Oil refining causes the destruction of vegetation, contaminates water supplies, causes respiratory problems, destroys land, and harms living organisms. The refineries are located in poor, predominately communities of color in urban and rural areas. Common in oil refineries are gas flares. Gas flaring releases carbon monoxide, carbon dioxide, hydrogen sulphide, nitrogen dioxide and sulphur oxide, into the air and is extremely harmful to people– especially women who are pregnant , the young and elderly. This Chevron refinery accident in the background, which is located in Richmond, California, is common and caused more than 1,200 to show up at emergency rooms, complaining of breathing difficulties and eye irritations. Chevron claims this accident had no immediate life threatening danger to people in the surrounding area, however they fail to account for the bio-accumulation of particulate toxins that are embedded in the lungs of workers and neighbors. Refineries run by the likes of BP Amoco and others have spewed toxic waste into the workplace, as well as the air and groundwater of neighboring communities, for decades. This behavior has severely affected the health and safety of refinery workers. It has left the refineries' neighbors - often poor communities of color - dirty water and air, low property values and depressing nick names such as "cancer alley." ---corpwatch.org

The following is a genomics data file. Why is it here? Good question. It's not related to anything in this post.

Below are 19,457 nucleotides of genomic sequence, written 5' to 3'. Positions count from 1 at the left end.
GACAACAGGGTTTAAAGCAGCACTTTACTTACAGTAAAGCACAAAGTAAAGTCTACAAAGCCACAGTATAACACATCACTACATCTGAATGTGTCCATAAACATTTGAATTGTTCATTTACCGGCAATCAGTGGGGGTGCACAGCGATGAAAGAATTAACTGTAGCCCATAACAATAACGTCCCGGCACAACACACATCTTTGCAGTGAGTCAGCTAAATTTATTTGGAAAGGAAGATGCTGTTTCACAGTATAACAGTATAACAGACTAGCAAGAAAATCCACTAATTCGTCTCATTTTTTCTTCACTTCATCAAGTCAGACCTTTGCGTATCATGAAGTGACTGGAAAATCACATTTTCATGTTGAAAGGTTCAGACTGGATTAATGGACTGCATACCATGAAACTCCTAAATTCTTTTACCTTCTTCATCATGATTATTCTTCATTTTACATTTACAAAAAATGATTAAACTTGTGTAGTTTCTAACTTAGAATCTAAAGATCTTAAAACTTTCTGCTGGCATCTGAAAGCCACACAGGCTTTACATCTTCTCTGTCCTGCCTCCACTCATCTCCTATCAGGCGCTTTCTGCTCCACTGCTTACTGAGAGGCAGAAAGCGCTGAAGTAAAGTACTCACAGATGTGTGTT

Today’s Oil Refinery Environmental Disaster in the Bay Area April 29, 2004